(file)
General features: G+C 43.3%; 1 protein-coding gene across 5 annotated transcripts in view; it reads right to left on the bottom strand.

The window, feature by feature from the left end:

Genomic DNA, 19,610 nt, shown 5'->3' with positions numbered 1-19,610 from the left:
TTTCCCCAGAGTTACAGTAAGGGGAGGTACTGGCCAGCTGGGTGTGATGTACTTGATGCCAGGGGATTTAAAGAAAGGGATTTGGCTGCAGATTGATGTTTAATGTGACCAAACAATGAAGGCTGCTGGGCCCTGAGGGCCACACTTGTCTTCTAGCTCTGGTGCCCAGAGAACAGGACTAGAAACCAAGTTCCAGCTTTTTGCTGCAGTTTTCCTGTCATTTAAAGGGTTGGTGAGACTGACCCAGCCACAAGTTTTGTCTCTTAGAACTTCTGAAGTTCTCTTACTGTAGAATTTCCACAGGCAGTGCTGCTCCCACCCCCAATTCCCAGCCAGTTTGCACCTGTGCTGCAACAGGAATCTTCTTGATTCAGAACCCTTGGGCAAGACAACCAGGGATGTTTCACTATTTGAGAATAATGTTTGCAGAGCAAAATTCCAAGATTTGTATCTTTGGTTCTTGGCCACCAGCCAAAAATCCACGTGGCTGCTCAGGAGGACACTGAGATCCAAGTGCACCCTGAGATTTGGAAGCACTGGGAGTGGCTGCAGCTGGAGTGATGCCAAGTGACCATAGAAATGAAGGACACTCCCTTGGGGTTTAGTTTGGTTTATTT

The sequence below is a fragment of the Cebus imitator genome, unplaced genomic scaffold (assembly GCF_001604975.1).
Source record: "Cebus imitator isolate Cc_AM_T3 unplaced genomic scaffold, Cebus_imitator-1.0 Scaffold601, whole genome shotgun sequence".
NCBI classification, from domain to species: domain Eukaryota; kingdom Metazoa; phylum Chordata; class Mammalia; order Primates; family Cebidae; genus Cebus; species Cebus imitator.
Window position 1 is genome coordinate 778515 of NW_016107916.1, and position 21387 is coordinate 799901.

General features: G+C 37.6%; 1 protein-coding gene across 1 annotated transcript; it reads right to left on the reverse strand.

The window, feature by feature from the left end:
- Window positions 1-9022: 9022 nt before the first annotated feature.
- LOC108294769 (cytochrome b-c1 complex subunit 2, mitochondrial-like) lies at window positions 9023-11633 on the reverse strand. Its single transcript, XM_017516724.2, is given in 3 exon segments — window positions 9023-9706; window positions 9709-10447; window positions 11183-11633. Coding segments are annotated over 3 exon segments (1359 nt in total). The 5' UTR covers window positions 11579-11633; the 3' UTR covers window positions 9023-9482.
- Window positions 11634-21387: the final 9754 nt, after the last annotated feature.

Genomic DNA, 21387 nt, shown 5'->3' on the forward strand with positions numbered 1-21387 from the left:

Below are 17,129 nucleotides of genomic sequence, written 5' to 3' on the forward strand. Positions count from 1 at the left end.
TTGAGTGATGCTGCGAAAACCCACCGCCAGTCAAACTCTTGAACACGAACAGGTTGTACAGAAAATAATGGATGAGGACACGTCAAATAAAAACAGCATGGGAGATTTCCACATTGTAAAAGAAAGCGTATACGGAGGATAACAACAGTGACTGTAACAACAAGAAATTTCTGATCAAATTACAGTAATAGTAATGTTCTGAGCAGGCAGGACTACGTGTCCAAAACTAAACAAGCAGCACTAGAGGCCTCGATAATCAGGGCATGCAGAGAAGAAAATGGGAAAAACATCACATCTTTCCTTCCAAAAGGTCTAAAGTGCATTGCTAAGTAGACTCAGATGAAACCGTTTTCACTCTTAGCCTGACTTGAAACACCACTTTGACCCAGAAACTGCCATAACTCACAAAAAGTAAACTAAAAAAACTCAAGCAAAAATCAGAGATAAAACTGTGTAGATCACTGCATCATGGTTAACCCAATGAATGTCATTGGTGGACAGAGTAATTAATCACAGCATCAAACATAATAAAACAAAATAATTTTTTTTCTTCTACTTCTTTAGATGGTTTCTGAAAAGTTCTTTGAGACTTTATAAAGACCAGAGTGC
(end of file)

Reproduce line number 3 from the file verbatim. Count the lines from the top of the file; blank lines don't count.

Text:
Genomic DNA, 19,610 nt, shown 5'->3' with positions numbered 1-19,610 from the left: